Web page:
Anonymous said...

Hi Alice! I was wondering where more information about marriage practices of priests in the time of Acts could be found? I had not heard this before, though, it would make sense that the time-honored traditions of the father of the Jewish people would not have died out.


Norman Voss said...


Again some interesting insights and they make sense of the typology found in the OT.

It seems that the wife of Adam (Eve) represented the OT covenant while the Church (Body of Christ) represented the NT wife. Paul says that the existing wife (faithful) would have a new husband when the old one died. (Rom 7:1-4) This is represented by Christ coming as a Perfect embodiment of the old covenant Adam (Jew) and dying and thus put Adam’s representation to Death through sacrifice on the Cross. Adam as the first covenant husband was dead through Christ resurrection. Thus the faithful Jewish remnant were free to take the new 2nd Spiritual Adam as their new husband while the Gentiles who never had a covenant husband were considered by Paul as chaste virgins (2 Cor 11:2) were presented to Christ as well. We have then the two wives being united into one wife at the marriage consummation. This is illustrated in Ephesians discussing the two peoples being formed as one.

Eph 2:13-19 But now in Christ Jesus you who once were far off have been brought near by the blood of Christ. (14) For he himself is our peace, who HAS MADE US BOTH ONE … that he might create in himself one new man IN PLACE OF THE TWO, so making peace, (16) and might RECONCILE US BOTH TO GOD IN ONE BODY through the cross, … For through him WE BOTH have access in one Spirit to the Father.

Eph 5:29-32 … just as Christ does the church, (30) because we are members of his body. (31) "Therefore a man shall leave his father and mother and hold fast to his wife, and THE TWO SHALL BECOME ONE FLESH." (32) This mystery is profound, and I am saying that IT REFERS TO CHRIST AND THE CHURCH.

This is further illustrated in Revelation where the symbolic 144,000 consisting of faithful Israel stands together with the Gentile faithful.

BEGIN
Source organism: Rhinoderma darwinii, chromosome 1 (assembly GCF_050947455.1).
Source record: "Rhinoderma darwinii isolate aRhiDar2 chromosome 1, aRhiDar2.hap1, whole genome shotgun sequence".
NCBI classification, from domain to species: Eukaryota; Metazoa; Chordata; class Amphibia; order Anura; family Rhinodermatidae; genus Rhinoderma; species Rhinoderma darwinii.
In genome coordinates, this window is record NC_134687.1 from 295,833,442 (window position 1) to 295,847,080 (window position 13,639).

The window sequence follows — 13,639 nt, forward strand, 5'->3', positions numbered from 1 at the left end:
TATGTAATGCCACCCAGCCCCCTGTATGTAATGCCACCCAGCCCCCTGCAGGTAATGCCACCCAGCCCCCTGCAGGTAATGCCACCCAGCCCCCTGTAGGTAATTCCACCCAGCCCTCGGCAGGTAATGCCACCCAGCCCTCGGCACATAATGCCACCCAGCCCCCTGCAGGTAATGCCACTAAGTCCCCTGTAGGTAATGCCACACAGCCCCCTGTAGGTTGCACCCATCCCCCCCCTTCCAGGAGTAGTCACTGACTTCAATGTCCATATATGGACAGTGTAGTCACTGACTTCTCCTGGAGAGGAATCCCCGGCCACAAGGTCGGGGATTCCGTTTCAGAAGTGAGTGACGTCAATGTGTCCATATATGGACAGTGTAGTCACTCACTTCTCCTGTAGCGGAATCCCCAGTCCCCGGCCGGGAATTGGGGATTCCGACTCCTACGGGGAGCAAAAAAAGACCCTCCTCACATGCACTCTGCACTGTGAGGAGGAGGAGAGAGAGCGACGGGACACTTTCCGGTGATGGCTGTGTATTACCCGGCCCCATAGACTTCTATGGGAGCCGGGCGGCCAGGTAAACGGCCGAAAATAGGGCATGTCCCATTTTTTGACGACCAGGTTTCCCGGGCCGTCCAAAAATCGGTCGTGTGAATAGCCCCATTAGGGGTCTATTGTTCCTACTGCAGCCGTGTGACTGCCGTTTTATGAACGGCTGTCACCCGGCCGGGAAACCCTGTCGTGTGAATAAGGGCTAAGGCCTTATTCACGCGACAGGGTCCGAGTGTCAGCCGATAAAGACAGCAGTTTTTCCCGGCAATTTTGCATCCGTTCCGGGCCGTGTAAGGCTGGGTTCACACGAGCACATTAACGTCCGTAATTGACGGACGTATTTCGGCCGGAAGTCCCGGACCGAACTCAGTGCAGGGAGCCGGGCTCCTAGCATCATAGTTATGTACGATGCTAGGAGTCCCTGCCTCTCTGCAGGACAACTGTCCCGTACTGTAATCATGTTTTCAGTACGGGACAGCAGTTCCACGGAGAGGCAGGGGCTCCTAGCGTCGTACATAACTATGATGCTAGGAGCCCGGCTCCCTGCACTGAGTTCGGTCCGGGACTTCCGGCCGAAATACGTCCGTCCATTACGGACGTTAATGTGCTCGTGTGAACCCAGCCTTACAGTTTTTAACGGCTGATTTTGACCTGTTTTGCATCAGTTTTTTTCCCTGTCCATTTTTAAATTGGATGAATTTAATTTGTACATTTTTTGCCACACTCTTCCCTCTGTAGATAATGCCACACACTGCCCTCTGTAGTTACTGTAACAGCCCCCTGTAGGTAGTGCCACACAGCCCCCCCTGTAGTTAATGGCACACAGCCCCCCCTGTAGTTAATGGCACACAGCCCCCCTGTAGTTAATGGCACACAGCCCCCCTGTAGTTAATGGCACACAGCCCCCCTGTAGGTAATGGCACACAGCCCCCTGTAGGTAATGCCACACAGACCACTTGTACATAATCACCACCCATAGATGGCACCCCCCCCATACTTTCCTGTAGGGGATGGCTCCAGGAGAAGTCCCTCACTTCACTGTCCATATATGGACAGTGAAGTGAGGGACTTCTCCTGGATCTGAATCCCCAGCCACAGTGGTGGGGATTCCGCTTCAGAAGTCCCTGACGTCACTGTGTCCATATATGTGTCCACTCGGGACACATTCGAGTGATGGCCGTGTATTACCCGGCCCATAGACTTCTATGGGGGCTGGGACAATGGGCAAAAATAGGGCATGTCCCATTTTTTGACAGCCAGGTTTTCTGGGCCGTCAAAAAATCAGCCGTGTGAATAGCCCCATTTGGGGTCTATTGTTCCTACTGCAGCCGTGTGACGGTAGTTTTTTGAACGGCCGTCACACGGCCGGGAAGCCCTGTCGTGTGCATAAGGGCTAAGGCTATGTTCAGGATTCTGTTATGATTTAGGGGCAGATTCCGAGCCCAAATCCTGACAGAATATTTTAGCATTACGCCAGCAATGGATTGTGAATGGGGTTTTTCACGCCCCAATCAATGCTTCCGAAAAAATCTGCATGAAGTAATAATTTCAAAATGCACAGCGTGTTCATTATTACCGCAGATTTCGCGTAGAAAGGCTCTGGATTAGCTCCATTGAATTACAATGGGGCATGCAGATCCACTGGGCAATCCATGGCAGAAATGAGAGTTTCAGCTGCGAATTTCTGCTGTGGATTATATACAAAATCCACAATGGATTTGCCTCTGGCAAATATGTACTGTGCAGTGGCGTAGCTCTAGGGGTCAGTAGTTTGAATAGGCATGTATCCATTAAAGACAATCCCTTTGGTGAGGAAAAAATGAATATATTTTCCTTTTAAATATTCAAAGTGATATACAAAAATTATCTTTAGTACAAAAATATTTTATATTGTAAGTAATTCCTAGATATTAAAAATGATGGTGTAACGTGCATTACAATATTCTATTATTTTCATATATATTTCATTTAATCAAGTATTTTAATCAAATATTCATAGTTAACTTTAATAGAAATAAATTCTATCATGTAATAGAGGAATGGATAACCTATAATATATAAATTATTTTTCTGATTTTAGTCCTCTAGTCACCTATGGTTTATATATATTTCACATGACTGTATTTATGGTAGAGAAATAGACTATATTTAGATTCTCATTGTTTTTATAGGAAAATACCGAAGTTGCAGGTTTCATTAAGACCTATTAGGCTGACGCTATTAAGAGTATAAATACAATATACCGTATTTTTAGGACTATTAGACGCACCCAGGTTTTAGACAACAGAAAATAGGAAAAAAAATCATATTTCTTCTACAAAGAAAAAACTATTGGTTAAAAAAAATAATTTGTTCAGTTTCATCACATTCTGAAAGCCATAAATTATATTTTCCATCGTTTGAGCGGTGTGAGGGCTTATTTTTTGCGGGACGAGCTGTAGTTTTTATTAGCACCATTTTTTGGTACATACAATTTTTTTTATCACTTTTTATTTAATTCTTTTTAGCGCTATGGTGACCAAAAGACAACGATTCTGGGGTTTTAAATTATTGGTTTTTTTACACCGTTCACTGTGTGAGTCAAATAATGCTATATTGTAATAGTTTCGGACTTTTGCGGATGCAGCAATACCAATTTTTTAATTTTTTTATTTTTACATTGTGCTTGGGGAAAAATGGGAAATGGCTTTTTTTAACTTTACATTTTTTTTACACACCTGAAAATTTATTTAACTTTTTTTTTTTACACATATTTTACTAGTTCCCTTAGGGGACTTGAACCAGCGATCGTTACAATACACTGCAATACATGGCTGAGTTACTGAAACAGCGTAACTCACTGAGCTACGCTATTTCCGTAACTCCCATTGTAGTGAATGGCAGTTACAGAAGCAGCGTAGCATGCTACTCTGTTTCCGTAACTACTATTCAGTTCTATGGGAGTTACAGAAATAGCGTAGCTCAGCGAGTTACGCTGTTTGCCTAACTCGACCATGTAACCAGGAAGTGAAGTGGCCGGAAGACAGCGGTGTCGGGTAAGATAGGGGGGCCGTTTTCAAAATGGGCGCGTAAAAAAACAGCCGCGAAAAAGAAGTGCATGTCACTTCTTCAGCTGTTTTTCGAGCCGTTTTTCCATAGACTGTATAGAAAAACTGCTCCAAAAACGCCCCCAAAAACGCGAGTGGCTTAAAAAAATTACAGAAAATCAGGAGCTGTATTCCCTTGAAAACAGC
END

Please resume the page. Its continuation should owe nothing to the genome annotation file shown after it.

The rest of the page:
Rev 7:4 And I heard the number of the sealed, 144,000, sealed from every tribe of the sons of Israel: …. 9 After this I looked, and behold, a great multitude that no one could number, FROM EVERY NATION, FROM ALL TRIBES AND PEOPLES AND LANGUAGES, standing before the throne and before the Lamb, CLOTHED IN WHITE ROBES, with palm branches in their hands,

Rev 19:7-8 Let us rejoice and exult and give him the glory, for THE MARRIAGE OF THE LAMB has come, and HIS BRIDE has made herself ready; (8) it was granted her to CLOTHE HERSELF WITH FINE LINEN, bright and pure"-- for the fine linen is the righteous deeds of the saints.

I think your observation of the two wives could then be expressed in Covenant Judaism representing the wife of the South and non covenant Gentiles representing the scattered northern tribes of Israel who essentially became de facto Gentiles through the earlier dispersions. This meant that Christ was the husband of the Southern and Northern Wives again.

Hos 1:10-11 Yet the number of the children of Israel shall be like the sand of the sea, which cannot be measured or numbered. And in the place where it was said to them, "YOU ARE NOT MY PEOPLE," it shall be said to them, "Children of the living God." (11) And the children of Judah and the children of Israel shall be gathered together, and they shall appoint for themselves one head.

Just some thoughts that your article reminded me of.

Norm Voss

Alice C. Linsley said...

Hi, Karen. Tradition holds that Joseph had 2 wives. The brothers of Jesus mentioned in Scripture are his half-brothers, our Lord being Mary's only child.

You might find this essay interesting: